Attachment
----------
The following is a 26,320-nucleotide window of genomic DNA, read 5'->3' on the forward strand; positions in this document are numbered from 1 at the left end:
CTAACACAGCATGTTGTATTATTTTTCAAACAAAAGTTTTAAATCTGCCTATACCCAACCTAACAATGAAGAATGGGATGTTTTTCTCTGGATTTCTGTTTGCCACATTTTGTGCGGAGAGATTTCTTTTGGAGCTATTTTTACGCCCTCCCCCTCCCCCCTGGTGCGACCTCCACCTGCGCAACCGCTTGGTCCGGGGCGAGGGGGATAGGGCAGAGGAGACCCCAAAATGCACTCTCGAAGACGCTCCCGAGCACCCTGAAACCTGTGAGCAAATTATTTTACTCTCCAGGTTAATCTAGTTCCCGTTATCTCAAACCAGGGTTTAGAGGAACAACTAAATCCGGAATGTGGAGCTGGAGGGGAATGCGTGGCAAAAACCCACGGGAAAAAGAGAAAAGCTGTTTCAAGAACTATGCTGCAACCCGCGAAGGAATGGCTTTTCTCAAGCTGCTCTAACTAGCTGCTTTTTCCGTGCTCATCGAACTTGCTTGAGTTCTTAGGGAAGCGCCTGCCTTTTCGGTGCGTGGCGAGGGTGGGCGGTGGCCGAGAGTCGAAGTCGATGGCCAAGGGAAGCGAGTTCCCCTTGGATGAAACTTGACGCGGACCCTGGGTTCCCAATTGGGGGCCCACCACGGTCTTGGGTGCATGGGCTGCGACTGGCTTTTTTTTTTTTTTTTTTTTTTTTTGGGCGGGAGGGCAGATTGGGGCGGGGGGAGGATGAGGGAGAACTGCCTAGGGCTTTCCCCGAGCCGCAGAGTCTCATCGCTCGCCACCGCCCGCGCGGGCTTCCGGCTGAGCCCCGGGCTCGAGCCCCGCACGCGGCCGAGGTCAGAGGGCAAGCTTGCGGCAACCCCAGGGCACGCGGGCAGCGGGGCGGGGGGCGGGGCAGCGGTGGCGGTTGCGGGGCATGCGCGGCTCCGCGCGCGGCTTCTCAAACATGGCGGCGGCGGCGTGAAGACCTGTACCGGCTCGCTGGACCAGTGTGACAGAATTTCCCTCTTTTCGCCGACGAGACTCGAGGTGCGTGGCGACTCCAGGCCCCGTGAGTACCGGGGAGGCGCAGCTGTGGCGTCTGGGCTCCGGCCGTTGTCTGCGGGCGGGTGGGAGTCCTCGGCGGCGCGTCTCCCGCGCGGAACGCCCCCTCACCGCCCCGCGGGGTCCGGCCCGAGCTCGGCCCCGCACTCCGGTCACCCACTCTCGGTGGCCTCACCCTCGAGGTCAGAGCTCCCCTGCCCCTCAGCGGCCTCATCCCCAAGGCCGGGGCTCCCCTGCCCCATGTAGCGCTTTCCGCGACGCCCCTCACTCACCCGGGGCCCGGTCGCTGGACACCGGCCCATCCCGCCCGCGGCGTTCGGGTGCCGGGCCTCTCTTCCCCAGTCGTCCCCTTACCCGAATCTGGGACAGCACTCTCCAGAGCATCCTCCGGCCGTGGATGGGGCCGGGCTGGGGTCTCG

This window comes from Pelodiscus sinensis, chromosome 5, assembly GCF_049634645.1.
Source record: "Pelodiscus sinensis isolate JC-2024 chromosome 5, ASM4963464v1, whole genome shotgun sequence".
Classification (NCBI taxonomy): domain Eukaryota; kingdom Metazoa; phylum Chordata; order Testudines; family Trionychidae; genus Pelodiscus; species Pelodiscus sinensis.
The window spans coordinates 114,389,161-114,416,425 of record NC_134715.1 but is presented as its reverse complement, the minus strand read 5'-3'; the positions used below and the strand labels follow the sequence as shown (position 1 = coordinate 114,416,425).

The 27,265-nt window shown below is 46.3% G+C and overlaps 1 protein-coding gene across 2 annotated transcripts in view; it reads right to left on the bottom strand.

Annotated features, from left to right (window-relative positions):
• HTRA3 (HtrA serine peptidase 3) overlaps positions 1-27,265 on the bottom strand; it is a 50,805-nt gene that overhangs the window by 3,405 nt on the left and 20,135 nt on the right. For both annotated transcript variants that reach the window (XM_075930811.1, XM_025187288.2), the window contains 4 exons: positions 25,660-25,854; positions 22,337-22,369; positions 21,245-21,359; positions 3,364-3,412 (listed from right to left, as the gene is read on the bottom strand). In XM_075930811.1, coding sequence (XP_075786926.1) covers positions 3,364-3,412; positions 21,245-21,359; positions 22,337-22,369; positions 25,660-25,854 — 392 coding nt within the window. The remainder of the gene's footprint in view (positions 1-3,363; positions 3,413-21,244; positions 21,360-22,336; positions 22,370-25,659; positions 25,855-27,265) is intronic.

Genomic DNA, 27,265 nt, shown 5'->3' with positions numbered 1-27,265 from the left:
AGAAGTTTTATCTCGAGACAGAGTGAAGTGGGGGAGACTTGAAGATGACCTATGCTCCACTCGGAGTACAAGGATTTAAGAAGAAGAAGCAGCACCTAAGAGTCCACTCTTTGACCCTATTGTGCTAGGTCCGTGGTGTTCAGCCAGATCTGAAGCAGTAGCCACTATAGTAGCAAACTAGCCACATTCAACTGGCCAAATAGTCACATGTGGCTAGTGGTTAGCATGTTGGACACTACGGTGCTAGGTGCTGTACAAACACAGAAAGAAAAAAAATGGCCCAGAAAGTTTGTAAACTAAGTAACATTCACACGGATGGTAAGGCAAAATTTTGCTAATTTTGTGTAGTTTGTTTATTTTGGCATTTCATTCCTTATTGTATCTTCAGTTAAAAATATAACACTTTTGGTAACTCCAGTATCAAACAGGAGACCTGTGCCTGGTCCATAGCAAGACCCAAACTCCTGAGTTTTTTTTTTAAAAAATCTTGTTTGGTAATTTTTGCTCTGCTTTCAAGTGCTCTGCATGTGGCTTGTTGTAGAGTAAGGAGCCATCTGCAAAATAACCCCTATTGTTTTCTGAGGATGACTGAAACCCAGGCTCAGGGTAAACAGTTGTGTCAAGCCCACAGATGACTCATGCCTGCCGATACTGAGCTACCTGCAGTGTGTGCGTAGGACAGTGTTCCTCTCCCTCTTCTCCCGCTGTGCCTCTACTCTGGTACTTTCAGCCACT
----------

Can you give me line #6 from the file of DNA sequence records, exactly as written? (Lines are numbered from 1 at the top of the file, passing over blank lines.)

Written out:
The window spans coordinates 114,389,161-114,416,425 of record NC_134715.1 but is presented as its reverse complement, the minus strand read 5'-3'; the positions used below and the strand labels follow the sequence as shown (position 1 = coordinate 114,416,425).